Mom to Aiden/Abbey
Lost March 15, 2012
I was nowhere near ready to be a mother. I was barely out of high school. My boyfriend and I had only been together a little more than half a year. We were close. We were young. We were in love. We had a near perfect relationship. When I missed my period, we both promised not to panic. Despite our promise, we were both scared. And we knew it. I was scared to lose him; I was scared of not being able to achieve my dreams and goals of college. He was scared to face our family; He was scared of putting his own dreams on hold. And yet, we managed to hold strong together. At least for a while.
After taking a test, and having it come back positive, both of us were only more nervous. How would we support ourselves? How would we tell our families? Above all, how were we going to manage to be good teen parents? I had always loved children, but I’d always had a lifelong fear of being a parent. I had a bad relationship with my parents, and I was afraid to end up with a child who hated me just as much as I hated my parents. I remember telling my boyfriend, “I can’t be a mother. I’ll be a horrible mother.” He always reassured me, “I know you’ll be a great mother. I’ve seen it in you.”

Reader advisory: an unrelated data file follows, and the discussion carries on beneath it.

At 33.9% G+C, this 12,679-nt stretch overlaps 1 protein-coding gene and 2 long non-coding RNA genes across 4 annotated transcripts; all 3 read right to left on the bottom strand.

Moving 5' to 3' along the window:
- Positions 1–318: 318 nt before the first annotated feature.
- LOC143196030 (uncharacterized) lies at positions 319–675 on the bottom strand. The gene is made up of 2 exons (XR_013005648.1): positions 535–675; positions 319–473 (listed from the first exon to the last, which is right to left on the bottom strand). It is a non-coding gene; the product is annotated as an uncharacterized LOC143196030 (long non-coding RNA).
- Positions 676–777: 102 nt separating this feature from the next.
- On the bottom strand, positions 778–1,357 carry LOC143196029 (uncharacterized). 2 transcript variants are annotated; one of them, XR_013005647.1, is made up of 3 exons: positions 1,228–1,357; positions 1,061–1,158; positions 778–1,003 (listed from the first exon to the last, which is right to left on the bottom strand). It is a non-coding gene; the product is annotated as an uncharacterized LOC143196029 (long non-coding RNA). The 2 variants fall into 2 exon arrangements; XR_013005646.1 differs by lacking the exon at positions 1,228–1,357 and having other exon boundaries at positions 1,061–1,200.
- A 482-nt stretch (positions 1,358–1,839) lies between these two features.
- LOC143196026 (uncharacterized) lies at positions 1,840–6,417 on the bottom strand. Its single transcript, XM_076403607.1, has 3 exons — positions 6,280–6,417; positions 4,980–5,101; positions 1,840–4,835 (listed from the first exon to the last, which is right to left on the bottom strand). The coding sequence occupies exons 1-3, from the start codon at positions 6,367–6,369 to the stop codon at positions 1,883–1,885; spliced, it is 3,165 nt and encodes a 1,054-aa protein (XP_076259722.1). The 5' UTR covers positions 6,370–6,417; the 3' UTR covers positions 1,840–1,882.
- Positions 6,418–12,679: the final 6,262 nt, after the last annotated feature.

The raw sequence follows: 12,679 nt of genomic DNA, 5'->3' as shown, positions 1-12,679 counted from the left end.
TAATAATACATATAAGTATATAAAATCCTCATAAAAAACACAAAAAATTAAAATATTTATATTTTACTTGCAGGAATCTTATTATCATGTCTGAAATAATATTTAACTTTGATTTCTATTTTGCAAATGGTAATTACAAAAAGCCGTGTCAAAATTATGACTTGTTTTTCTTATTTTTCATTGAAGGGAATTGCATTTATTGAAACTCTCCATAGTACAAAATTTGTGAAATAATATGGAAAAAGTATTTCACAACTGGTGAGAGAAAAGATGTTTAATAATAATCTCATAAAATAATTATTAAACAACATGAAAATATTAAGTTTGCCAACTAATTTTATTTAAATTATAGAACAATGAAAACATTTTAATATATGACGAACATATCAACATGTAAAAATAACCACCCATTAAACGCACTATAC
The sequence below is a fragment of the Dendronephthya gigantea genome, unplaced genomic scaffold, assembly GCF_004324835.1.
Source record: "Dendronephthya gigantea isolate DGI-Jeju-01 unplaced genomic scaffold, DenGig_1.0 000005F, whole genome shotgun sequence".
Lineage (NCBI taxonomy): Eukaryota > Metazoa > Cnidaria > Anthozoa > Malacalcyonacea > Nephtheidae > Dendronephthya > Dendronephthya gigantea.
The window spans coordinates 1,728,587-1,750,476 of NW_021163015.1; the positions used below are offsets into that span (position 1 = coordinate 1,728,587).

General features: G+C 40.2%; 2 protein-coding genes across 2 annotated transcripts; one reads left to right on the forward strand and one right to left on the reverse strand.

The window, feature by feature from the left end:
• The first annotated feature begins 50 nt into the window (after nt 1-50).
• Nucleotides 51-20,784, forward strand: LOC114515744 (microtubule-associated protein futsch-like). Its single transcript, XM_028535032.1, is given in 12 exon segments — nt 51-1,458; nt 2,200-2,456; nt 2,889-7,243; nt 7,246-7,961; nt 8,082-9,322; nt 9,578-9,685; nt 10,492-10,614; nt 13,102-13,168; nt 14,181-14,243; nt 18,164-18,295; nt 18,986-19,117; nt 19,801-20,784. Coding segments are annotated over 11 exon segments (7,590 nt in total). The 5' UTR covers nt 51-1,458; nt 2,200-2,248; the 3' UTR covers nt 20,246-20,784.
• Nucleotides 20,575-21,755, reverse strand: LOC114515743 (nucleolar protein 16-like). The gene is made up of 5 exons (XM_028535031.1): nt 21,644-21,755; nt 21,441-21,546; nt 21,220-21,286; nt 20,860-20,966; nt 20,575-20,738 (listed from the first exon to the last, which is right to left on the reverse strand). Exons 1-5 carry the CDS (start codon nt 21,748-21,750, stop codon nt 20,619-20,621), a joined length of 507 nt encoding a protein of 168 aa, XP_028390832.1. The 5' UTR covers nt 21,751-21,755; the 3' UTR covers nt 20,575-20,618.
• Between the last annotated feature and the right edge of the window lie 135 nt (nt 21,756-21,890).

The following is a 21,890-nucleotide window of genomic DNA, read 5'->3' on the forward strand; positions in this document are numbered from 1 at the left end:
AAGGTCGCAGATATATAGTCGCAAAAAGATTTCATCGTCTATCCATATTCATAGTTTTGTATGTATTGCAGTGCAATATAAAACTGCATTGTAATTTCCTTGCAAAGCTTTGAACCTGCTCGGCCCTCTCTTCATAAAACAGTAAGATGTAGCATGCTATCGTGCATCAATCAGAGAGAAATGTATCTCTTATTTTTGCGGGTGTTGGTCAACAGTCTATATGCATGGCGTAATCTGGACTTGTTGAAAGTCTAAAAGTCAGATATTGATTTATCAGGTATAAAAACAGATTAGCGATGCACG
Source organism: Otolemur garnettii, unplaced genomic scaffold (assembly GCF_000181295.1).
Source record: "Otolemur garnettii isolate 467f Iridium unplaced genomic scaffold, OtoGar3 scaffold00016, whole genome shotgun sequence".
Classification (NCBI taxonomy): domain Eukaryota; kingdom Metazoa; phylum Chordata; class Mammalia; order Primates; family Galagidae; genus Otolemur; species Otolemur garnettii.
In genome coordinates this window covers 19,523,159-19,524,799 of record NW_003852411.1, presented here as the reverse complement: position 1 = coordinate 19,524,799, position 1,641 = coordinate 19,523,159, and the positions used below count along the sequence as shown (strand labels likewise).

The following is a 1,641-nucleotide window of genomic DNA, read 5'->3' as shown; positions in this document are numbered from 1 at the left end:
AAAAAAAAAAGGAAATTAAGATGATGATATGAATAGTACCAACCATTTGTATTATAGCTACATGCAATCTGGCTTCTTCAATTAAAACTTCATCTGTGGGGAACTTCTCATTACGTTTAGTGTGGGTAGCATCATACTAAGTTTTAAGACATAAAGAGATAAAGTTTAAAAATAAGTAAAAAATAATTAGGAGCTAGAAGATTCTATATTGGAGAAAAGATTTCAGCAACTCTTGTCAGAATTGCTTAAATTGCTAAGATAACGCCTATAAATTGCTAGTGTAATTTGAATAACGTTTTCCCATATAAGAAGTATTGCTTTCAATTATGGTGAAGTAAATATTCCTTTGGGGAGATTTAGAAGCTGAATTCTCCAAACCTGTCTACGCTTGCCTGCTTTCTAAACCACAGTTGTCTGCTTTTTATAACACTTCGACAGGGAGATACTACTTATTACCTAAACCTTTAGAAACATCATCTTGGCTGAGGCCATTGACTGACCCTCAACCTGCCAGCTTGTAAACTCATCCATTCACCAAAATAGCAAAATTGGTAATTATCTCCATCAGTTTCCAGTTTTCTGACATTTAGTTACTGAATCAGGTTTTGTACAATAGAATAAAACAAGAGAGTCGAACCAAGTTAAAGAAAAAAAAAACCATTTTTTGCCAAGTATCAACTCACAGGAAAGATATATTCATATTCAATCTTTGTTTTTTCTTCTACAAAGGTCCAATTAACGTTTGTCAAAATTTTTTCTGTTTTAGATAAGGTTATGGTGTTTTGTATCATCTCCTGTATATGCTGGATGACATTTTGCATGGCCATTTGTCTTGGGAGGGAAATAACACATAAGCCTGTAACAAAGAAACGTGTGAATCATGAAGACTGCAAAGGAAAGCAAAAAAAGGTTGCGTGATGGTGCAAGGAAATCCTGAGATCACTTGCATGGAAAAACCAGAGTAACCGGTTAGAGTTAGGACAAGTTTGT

Abortion never came to my mind as an option. As someone who loved children as immensely as I do, I could never bring myself to do such a thing. My boyfriend fully supported my decision. But we still had no idea what to do from there on. He kissed my hands, and told me to take care of myself and the baby while he took care of everything else.